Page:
Dependent benefits extended to gay and lesbian spouses in Italy

U.S. Army Sgt. Michael Potoczniak and his partner Todd Saunders go through the process of getting married at city hall in San Francisco, Calif., along with Cynthia Wides and Elizabeth Cary in June 2013.


By JENNIFER H. SVAN | STARS AND STRIPES Published: July 25, 2014

KAISERSLAUTERN, Germany — Same-sex spouses of U.S. servicemembers and Defense Department civilians assigned to Italy have been granted command sponsorship, allowing them access to base facilities and other benefits available to heterosexual families.

“This will allow same-sex spouses of servicemembers and civilians to be assigned as ‘dependent’ immediately,” Pentagon spokesman Lt. Cmdr. Nathan J. Christensen wrote Thursday in an email to Stars and Stripes.

The American Military Partner Association, the nation’s largest organization for lesbian, gay, bisexual and transgender military spouses and their families, issued a statement Thursday commending the decision to add Italy to the list of available assignments outside the United States for same-sex couples.

“The long awaited addition of Italy to the available locations for same-sex spouses to be sponsored is certainly welcome news for many of our servicemembers who have already received orders there and had to leave their families behind or are soon to receive orders there,” said Stephen Peters, the organization’s president, in the statement.

Prior to the change, Italy was among a number of foreign countries hosting U.S. military personnel in which the Defense Department did not extend full benefits to gay and lesbian families.

Same-sex spouses were denied “command sponsorship” to duty stations in Italy due to concerns that same-sex spouses were not covered under the status of forces agreement, the AMPA statement says.

One of the most important benefits of command sponsorship is that it provides military dependents exemptions from passport and visa regulations, allowing them to remain continuously in country.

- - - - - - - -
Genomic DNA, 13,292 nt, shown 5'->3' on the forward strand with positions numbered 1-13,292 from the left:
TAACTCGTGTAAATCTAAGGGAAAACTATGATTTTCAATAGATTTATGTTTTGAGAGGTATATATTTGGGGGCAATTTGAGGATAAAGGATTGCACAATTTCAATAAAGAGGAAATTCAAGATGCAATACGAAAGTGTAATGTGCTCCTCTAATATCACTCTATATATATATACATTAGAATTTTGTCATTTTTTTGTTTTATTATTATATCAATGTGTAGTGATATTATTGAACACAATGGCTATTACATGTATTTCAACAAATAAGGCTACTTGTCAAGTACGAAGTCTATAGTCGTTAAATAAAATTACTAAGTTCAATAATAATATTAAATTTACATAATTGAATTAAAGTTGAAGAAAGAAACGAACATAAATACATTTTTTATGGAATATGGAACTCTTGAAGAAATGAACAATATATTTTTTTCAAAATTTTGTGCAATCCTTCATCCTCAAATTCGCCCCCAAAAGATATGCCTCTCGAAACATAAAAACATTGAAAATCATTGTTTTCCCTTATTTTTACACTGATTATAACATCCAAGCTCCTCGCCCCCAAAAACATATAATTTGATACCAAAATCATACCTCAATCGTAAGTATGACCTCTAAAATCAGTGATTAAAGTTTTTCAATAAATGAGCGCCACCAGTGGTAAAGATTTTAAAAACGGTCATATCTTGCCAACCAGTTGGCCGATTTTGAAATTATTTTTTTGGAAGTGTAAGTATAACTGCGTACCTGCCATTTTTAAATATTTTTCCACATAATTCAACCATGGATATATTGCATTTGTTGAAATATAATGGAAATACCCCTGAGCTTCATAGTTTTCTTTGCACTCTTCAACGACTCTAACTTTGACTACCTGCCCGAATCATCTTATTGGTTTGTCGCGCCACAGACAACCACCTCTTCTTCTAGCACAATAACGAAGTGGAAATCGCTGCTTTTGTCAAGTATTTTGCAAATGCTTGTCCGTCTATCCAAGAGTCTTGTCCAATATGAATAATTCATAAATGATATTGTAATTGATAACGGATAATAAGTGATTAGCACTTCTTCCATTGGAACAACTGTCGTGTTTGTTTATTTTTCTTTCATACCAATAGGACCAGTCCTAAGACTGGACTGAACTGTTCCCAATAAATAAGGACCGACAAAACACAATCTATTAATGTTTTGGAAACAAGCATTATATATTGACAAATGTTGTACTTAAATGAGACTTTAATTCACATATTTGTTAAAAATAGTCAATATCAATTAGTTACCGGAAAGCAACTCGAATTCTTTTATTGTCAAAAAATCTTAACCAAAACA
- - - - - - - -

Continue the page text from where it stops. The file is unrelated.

Italy’s Foreign Ministry confirmed that while Italian law does not recognize same-sex marriages, same-sex spouses will be considered as dependents under SOFA, according to DOD.

“Hopefully now, families who had to remain behind will be quickly reunited with their servicemember,” Peters wrote in an email to Stars and Stripes. He said the change would also help spouses currently on tourist visas looking for employers to sponsor them.

It’s unknown how many people in Italy will be affected by the change. Christensen said combatant commands are working with State Department representatives to help clarify how host nations in the SOFA interpret the definition of “dependent” as it pertains to U.S. command-sponsored, same-sex spouses.

In addition to Italy, command sponsorship has been added for same-sex military and DOD civilian dependents in Norway, Finland and Cyprus, bringing the total number of foreign countries that now allow command-sponsored gay and lesbian families to 20, according to DOD.

Command-sponsorship is still elusive for same-sex military and civilian spouses in Germany, where about 43,000 U.S. military personnel are assigned. Germany recognizes same-sex civil unions but not marriages.

In Asia, same-sex military spouses have command sponsorship in Japan. Command sponsorship is not offered to same-sex DOD couples in Korea, although they have been granted some marriage benefits.


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